Point Arena, CA (Off Shore) Schooner Sinking, Aug 1910



Point Arena, Cal., Aug. 14. -- Four men were killed late last night when the boilers of the steam schooner PHOENIX blew up at sea, about ten miles north of the Point Arena light house. Two of the dead, Chief Engineer THOMAS HOUSTON and Second Mate ANDREW RASMUSSEN, reached shore with the survivors of the vessel, but died this morning of their injuries. The mangled bodies of two firemen, CHRIS HANSEN and WILLIAM NICHOLSEN, ride tonight in the demolished engine room of their water-logged ship as she floats at sea, a derelict.
The PHOENIX, loaded with bark from Needle Rock for San Francisco, was making her way slowly southward against a brisk wind in a choppy sea. When the explosion came the mate and the engineer where hurled to the floor toward the fire boxes and Chief Officer LOUIS LARSEN was torn from his post on the bridge, and his body was sent hurling through the air thirty feet to the deck below.
The sailors forward and Captain PETER HALVORSEN, seated in his cabin, were tossed about in their quarters by the force of the explosion.
With her bow well out of water, and careening to starboard, the PHOENIX was settling. Pump crews were stationed and some of the sailors were sent into the engine and boiler rooms, HOUSTON and RASMUSSEN were carried to the deck still alive, but fatally injured. NICHOLSEN and HANSEN were never seen after the explosion.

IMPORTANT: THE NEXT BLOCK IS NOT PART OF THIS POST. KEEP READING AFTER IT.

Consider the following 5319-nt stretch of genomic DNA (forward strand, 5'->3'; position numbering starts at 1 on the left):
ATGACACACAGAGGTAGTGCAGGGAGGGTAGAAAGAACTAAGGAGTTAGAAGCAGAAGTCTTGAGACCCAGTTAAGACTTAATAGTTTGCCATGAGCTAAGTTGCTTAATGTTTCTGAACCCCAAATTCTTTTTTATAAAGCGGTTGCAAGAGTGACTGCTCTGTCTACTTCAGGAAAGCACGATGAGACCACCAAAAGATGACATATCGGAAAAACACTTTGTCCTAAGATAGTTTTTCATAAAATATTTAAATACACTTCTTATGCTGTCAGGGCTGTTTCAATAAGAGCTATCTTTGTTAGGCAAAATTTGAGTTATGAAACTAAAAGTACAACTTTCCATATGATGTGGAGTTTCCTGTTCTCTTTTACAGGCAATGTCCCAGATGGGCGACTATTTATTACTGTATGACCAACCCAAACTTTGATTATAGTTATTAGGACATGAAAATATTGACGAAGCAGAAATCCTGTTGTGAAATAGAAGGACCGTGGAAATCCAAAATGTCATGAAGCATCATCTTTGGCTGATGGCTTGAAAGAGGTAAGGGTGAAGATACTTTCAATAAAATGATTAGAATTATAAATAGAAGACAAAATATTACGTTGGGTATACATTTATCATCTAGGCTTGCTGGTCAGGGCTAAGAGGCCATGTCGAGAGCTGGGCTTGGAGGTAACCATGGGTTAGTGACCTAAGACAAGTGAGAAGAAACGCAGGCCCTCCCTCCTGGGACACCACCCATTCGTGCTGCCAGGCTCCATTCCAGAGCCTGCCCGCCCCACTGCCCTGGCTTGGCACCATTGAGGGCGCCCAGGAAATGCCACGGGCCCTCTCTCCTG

Sky rocket distress signals flashing through the air attracted Captain Stite and his crew of the Point Arena life-saving station and the rescuers put off in the lifeboat. They returned with RASMUSSEN and HOUSTON, and several members of the crew. Captain HALVORSEN and the others remained aboard, but were forced to abandon the ship at daybreak.
As darkness fell tonight, the PHOENIX was making her unguided way down the coast, kept afloat by her deckload.

Nebraska State Journal Lincoln 1910-08-15